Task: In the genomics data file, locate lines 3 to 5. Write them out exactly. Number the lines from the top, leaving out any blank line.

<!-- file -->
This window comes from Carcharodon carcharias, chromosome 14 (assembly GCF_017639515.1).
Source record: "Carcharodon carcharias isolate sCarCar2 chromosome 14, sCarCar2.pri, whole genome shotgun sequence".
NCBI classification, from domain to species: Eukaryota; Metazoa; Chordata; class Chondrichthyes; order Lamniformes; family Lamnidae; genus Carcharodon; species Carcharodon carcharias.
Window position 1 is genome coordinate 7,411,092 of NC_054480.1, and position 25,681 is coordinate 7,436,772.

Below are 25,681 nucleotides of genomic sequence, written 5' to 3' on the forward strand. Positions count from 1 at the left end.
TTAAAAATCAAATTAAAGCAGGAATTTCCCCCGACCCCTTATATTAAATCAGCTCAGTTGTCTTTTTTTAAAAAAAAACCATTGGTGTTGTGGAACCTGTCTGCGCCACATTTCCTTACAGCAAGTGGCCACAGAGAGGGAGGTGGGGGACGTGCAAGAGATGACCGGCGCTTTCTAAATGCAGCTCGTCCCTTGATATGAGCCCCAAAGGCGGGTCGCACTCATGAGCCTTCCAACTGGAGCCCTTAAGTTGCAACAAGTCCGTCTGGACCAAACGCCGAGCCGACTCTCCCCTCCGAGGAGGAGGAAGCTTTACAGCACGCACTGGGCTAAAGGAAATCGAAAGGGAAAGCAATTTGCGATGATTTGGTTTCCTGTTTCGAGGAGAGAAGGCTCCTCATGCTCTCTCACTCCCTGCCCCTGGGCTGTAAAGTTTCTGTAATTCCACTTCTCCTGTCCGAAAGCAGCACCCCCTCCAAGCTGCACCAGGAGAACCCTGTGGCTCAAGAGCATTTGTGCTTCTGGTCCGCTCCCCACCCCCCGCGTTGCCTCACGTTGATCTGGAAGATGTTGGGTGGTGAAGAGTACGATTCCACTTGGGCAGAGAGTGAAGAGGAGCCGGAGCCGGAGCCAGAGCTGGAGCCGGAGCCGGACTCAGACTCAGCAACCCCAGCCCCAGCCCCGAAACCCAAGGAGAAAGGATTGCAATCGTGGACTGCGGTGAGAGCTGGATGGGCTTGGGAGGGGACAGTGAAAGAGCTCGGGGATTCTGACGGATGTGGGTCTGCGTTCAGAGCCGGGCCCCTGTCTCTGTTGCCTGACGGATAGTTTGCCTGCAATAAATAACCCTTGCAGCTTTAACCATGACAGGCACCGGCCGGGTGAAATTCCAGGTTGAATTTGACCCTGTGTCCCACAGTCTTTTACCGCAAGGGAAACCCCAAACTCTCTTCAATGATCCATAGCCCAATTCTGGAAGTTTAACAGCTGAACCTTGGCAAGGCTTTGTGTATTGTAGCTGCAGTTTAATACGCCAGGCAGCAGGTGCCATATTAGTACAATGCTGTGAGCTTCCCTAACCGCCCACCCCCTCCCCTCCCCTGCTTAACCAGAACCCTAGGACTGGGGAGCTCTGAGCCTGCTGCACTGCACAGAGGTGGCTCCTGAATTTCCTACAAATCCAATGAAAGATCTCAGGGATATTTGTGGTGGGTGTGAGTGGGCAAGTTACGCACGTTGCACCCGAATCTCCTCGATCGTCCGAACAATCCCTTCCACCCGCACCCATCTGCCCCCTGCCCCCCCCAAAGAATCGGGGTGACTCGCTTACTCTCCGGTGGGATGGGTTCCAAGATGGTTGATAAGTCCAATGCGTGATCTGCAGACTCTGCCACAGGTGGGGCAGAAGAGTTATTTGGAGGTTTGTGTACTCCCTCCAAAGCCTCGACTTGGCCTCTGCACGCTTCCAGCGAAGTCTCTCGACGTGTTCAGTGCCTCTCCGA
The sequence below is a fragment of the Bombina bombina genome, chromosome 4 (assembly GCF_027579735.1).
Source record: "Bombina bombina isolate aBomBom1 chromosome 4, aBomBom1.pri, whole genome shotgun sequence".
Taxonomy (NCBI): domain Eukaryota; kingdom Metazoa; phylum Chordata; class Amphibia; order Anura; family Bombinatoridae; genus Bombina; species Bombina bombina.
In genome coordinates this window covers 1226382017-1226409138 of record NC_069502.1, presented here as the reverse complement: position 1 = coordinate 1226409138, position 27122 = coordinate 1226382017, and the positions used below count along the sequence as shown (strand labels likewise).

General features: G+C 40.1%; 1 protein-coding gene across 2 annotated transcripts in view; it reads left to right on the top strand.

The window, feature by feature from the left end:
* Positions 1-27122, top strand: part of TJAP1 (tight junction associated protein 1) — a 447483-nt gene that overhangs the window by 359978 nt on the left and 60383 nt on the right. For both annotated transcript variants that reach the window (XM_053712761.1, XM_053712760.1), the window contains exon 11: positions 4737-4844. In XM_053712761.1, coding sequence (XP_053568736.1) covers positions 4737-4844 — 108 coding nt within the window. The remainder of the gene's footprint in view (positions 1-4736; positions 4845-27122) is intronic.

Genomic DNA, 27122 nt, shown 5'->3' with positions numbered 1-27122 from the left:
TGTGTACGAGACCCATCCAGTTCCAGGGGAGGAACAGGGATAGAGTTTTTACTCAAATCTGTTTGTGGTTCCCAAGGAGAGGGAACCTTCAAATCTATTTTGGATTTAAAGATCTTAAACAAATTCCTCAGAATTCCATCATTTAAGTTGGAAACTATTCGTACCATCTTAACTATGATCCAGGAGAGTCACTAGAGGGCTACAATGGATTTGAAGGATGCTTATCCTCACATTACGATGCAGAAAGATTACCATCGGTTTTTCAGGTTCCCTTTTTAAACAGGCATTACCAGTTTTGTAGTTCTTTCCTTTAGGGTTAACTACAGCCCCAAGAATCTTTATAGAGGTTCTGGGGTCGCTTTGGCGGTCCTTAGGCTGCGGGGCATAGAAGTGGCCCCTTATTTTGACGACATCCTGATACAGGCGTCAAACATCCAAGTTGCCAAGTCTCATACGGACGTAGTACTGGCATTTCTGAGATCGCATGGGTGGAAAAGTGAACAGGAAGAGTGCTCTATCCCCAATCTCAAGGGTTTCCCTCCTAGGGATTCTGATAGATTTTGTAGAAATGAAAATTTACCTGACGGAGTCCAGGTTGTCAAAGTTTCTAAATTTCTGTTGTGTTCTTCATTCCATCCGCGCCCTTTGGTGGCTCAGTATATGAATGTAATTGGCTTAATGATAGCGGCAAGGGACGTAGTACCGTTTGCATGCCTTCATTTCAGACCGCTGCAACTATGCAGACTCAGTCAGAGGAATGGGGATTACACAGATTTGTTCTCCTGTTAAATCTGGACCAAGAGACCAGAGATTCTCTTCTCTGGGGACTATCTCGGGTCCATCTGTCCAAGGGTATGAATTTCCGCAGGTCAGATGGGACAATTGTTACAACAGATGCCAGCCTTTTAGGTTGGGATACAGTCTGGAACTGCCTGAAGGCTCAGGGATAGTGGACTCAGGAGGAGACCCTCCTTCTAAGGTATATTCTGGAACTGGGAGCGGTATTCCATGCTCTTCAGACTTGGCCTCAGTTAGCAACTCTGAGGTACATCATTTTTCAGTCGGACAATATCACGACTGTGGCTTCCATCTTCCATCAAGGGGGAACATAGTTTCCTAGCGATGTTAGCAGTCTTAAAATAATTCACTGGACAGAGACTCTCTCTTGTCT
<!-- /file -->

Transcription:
NCBI classification, from domain to species: Eukaryota; Metazoa; Chordata; class Chondrichthyes; order Lamniformes; family Lamnidae; genus Carcharodon; species Carcharodon carcharias.
Window position 1 is genome coordinate 7,411,092 of NC_054480.1, and position 25,681 is coordinate 7,436,772.

Below are 25,681 nucleotides of genomic sequence, written 5' to 3' on the forward strand. Positions count from 1 at the left end.